ILNews

LSC says funding cuts will reduce staff, close offices

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The Legal Services Corporation offices around the country will have to lay off staff – including 350 attorneys – due to funding cuts, according to a survey released Wednesday by the legal aid program.

All but one of the 134 LSC grantees responded to the survey. Based on the results, local legal aid programs expect to reduce staff by nearly 750 employees this year, which is an 8 percent decrease in full-time equivalent positions from the end of last year.

Because of the funding shortage, more than half reported they will accept fewer cases and restrict what cases they accept. Nearly 30 percent of the programs expect to cut back on foreclosure-related issue services and services for victims of domestic violence.

Sixteen percent of respondents expect to close offices this year, according to the survey.

LSC provides funding for Indiana Legal Services.

LSC was established in 1974 by Congress and is the single largest funder of civil legal aid for low-income Americans. Congress has cut its funding recently and a bill passed in the House of Representatives would cut an additional 6 percent from the agency’s budget, which would give LSC $328 million. ILS Executive Director Norman Metzger told Indiana Lawyer late last year the cuts translate to a loss of $819,000 in 2012 for the legal aid provider.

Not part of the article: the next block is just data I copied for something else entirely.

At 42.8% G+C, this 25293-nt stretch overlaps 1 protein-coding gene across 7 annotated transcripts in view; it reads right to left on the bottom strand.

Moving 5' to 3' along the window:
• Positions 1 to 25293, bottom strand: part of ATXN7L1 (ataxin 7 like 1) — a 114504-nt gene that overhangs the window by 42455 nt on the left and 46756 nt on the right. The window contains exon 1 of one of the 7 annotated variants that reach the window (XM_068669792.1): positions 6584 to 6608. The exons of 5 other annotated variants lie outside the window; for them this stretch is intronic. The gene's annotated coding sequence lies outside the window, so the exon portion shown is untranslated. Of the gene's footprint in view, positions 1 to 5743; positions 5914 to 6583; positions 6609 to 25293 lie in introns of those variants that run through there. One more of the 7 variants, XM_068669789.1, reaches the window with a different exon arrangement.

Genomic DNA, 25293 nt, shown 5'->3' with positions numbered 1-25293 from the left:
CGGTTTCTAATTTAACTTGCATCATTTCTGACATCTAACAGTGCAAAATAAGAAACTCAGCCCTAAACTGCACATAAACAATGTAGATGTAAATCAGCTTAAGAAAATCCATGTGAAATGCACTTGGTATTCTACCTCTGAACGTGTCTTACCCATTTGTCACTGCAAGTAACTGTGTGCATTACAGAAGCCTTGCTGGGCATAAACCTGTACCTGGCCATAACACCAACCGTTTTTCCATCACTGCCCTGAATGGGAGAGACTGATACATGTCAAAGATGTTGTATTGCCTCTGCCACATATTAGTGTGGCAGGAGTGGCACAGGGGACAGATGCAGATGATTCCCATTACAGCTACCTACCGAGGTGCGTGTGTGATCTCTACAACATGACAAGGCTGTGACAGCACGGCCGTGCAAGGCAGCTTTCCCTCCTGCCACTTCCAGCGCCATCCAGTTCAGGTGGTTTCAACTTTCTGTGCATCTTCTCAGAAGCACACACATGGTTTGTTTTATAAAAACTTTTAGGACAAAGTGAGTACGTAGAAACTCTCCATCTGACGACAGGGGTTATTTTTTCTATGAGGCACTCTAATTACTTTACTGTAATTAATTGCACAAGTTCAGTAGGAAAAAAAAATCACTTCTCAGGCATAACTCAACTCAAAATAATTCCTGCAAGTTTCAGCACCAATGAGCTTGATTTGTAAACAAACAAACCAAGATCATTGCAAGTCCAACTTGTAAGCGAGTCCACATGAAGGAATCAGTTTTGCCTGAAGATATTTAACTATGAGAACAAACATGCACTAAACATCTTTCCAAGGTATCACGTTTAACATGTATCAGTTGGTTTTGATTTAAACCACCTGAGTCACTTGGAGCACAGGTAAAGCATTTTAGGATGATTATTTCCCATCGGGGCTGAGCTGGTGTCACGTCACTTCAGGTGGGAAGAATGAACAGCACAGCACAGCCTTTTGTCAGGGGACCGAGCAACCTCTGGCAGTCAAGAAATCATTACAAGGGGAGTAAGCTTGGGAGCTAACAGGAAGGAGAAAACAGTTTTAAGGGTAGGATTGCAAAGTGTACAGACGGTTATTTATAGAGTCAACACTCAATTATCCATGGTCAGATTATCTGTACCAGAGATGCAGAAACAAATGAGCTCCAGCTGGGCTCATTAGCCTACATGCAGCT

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  5. I whole-heartedly agree with Doug Church's comment, above. Indiana lawyers were especially fortunate to benefit from Tom Pyrz' leadership and foresight at a time when there has been unprecedented change in the legal profession. Consider how dramatically computer technology and its role in the practice of law have changed over the last 25 years. The impact of the great recession of 2008 dramatically changed the composition and structure of law firms across the country. Economic pressures altered what had long been a routine, robust annual recruitment process for law students and recent law school graduates. That has, in turn, impacted law school enrollment across the country, placing upward pressure on law school tuition. The internet continues to drive significant changes in the provision of legal services in both public and private sectors. The ISBA has worked to make quality legal representation accessible and affordable for all who need it and to raise general public understanding of Indiana laws and procedures. How difficult it would have been to tackle each of these issues without Tom's leadership. Tom has set the tone for positive change at the ISBA to meet the evolving practice needs of lawyers of all backgrounds and ages. He has led the organization with vision, patience, flexibility, commitment, thoughtfulness & even humor. He will, indeed, be a tough act to follow. Thank you, Tom, for all you've done and all the energy you've invested in making the ISBA an excellent, progressive, highly responsive, all-inclusive, respectful & respected professional association during his tenure there.

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